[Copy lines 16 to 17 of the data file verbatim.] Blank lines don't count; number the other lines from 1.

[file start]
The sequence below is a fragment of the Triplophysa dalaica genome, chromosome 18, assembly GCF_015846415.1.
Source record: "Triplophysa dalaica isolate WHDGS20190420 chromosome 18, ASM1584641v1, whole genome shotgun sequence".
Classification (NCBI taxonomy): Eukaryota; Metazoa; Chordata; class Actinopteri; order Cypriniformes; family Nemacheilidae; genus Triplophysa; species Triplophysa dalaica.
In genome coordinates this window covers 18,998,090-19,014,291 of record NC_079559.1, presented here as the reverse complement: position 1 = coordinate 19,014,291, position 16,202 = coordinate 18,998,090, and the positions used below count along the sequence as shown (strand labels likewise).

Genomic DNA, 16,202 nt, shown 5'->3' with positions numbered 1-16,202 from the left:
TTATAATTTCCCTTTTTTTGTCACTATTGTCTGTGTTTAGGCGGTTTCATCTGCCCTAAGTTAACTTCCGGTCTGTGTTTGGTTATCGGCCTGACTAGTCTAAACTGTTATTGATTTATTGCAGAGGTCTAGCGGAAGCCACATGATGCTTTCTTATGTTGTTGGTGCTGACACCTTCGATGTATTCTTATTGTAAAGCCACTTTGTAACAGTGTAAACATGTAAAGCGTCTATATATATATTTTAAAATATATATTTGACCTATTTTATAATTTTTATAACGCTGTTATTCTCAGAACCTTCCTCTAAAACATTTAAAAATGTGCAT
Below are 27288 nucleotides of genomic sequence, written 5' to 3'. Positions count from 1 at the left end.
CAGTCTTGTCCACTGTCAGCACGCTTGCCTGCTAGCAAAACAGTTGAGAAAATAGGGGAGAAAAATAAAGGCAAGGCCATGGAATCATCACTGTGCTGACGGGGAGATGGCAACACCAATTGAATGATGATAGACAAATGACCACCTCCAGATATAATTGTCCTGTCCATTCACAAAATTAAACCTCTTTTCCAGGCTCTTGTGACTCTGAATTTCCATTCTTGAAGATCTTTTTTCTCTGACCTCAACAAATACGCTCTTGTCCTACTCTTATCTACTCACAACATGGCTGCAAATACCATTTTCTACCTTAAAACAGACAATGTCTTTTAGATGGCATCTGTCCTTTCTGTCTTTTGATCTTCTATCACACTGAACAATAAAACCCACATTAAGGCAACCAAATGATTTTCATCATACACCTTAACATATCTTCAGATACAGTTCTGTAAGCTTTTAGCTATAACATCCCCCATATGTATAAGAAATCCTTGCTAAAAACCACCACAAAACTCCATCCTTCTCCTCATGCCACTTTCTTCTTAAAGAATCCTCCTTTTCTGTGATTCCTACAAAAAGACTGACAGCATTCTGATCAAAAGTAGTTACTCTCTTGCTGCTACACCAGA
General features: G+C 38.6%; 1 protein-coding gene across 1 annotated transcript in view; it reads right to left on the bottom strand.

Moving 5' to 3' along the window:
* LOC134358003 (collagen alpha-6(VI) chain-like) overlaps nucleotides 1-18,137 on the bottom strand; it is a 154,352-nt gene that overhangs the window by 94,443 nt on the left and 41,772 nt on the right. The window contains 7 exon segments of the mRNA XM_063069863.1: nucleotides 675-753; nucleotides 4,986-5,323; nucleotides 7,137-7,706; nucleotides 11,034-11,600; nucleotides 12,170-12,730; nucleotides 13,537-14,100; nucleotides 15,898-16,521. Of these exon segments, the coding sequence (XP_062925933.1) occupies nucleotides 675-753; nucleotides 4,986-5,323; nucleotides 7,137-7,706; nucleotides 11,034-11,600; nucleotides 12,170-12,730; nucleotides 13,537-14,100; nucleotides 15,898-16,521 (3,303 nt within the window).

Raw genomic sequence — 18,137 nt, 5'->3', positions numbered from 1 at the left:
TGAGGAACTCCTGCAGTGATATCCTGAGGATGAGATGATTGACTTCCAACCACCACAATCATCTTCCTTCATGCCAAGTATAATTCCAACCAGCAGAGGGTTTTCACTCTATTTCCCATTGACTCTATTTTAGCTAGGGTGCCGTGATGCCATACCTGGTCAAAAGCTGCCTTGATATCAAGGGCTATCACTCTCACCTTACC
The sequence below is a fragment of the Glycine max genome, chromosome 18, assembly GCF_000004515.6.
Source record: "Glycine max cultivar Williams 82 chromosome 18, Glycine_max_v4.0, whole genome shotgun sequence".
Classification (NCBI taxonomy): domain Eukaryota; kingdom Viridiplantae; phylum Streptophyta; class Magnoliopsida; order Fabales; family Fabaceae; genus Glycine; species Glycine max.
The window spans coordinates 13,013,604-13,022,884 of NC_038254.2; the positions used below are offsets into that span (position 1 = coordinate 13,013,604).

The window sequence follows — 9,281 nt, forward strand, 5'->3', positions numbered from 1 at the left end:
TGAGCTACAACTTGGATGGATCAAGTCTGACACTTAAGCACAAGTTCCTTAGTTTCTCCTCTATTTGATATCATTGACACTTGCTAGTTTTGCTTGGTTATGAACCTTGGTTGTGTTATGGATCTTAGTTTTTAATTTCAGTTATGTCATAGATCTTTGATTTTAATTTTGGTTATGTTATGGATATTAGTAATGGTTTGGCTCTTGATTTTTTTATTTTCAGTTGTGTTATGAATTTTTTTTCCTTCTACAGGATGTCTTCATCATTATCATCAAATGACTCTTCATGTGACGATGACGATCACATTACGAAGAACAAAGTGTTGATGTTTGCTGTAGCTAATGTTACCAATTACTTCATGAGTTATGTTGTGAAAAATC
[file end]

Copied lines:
Classification (NCBI taxonomy): domain Eukaryota; kingdom Viridiplantae; phylum Streptophyta; class Magnoliopsida; order Fabales; family Fabaceae; genus Glycine; species Glycine max.
The window spans coordinates 13,013,604-13,022,884 of NC_038254.2; the positions used below are offsets into that span (position 1 = coordinate 13,013,604).